Project Healing Waters Fly Fishing
A fly fishing story – not about the one that got away - but about the therapy that the river, fly-fishing and camaraderie offer…
Source: Michelle McConnaha / ravallirepublic.com
Project Healing Waters Fly Fishing, Inc., similar to the Wounded Warriors program, pairs fisherman (often veterans themselves) with disabled active military service personnel and disabled veterans. They spend time together fishing and the results are physical and emotional rehabilitation.
Paul and Gayle Roege hosted eight veterans in their Corvallis home in early August and coordinated with local fishermen for the veterans to relax and learn a new skill.
“PHWFF recruits veterans through VA hospitals and recovery centers who have disabilities that could benefit from the calming, restorative, therapeutic exercise of going fishing,” said Gayle Roege.
Originally, the Roeges heard about the program from a West Point classmate of Paul’s. The concept sounded interesting so they contacted the project and then the Fly Fishermen of the Bitterroot.
“In June I went to their general meeting and I asked if anyone would be interested in being mentors – just to donate some time, a boat and some rods,” said Gayle. “It was just putting details together, contacting the leaders and really, it was a first experience for all of us. It was easy and so worth it.”
The event occurred the second weekend in August. Friday and Sunday, were travel days and Saturday was spent on the river.
“Some of the local fishermen were gracious about donating their time and taking these guys fishing,” said Roege. “The camaraderie and the relaxed time were so enjoyable. They said ‘we haven’t had this much calm in a long time’. It was a beautiful event, I want to keep it up and I want to do it again.”
“Some of these people are dealing with issues from the Vietnam War – that’s 50 years. A veteran who also served in the war said ‘I’ve been recovered for 49 years and to think that these guys are dealing with what I recovered from way long ago’.
“One of the fishermen told a vet ‘you’re a success story because you’re here’. Because sometimes they come home and they have depression and have other stuff and decide it’s easier to get out than to continue.”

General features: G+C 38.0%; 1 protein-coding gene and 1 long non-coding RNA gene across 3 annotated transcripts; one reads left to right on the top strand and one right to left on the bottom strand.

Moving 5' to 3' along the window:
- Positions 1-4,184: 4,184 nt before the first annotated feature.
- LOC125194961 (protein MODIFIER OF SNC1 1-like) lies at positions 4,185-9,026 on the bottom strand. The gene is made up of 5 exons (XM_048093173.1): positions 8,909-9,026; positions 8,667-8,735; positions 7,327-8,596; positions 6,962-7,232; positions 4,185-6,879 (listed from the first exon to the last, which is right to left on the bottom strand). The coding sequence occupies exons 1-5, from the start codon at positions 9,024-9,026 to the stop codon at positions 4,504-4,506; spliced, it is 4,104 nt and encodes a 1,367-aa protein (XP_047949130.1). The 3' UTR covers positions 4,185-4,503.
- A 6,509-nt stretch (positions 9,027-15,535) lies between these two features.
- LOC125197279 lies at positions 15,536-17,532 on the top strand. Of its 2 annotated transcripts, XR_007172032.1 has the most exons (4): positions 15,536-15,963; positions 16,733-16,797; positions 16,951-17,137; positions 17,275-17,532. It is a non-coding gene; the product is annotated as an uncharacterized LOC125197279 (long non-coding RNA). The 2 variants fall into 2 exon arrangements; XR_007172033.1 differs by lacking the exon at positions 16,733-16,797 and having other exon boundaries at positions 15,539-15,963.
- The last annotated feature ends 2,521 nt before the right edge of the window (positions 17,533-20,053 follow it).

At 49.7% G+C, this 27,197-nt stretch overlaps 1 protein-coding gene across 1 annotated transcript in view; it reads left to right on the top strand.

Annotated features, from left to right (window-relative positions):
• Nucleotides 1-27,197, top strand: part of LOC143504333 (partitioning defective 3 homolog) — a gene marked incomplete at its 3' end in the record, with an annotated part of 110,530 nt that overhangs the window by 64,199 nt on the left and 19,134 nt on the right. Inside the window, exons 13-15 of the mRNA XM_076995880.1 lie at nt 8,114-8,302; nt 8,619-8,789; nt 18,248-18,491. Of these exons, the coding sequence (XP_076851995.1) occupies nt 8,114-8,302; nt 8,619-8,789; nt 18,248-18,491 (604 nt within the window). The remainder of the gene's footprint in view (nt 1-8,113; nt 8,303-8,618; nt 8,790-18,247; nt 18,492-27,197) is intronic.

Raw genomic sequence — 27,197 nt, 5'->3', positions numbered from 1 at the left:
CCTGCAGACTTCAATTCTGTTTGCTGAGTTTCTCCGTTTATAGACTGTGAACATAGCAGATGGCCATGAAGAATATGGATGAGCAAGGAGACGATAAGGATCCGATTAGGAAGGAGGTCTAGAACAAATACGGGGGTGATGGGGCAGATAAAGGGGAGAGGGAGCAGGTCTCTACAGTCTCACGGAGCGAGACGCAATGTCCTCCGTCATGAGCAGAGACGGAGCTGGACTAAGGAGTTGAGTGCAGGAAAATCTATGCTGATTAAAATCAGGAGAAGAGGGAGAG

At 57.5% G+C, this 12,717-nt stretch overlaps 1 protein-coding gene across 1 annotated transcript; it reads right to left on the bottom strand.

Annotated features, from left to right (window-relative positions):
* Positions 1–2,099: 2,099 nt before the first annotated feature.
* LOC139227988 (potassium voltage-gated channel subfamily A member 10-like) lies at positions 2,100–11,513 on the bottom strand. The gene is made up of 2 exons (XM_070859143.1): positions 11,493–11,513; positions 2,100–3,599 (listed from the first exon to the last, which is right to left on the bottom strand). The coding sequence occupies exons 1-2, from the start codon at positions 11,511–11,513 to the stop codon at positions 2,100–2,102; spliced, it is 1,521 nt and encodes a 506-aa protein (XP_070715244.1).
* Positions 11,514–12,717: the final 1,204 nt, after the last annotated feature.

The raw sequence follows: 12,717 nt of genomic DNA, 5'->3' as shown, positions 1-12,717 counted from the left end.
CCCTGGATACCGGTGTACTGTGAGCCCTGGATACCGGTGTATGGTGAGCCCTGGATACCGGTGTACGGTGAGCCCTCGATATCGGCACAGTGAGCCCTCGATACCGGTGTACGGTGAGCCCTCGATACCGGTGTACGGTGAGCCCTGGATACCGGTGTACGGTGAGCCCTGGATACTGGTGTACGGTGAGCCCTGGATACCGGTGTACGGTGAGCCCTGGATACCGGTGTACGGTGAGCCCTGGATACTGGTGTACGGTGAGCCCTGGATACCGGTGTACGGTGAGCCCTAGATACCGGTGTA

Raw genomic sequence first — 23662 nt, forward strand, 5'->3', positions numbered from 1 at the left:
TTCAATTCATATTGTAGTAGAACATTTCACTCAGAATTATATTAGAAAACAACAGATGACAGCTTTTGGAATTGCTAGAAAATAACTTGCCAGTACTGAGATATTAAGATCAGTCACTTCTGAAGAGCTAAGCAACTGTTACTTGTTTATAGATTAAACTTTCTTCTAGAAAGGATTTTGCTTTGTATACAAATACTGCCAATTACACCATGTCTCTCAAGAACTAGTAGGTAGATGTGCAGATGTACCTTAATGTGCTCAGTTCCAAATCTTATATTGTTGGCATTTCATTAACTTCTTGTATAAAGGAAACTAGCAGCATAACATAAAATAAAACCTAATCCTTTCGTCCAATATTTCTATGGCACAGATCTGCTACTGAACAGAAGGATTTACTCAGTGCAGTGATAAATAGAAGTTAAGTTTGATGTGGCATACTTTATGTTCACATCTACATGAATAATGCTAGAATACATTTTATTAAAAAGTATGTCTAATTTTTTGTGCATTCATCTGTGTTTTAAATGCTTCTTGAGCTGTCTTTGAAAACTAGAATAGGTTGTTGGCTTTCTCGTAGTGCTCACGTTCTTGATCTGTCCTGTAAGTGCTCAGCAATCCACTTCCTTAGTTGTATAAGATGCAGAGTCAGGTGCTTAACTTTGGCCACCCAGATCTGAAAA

Café Firenze of Florence donated lunches to take out on the water.
Dennis Westberg of the Fly Fishers of the Bitterroot Club helped coordinate the mentors and supplies needed for the veterans.
Local Fly Fishers of the Bitterroot Club members who donated their time to take the veterans out on the river are: Chad Williams, Phil Romans, Cliff Gibbons and Dan Kimzey.
Local guide, Chad Williams said he saw the value of the event.
“I felt honored to take these Veterans on a float trip,” said Williams. “It was obvious to me that after many years these courageous men still struggle with the memories of combat. Driving to the river I listened to their stories and observed their pain.
Once on the water I saw their demeanor soften and observed the peaceful and calming affect of the river on these warriors. I enjoyed teaching them to cast a fly to rising trout and sharing with them the wild places of Montana.
Friendships were made and I acquired a deeper respect and understanding of the sacrifices our soldiers make and continue to make so that the rest of us can enjoy the quality of life that we have. I will continue to volunteer my time to these heroes and share the beauty of our rivers and the healing that our waters give to these brave and selfless men and women of our armed forces.”
Fly-fishing mentor Dan Kimzey agreed.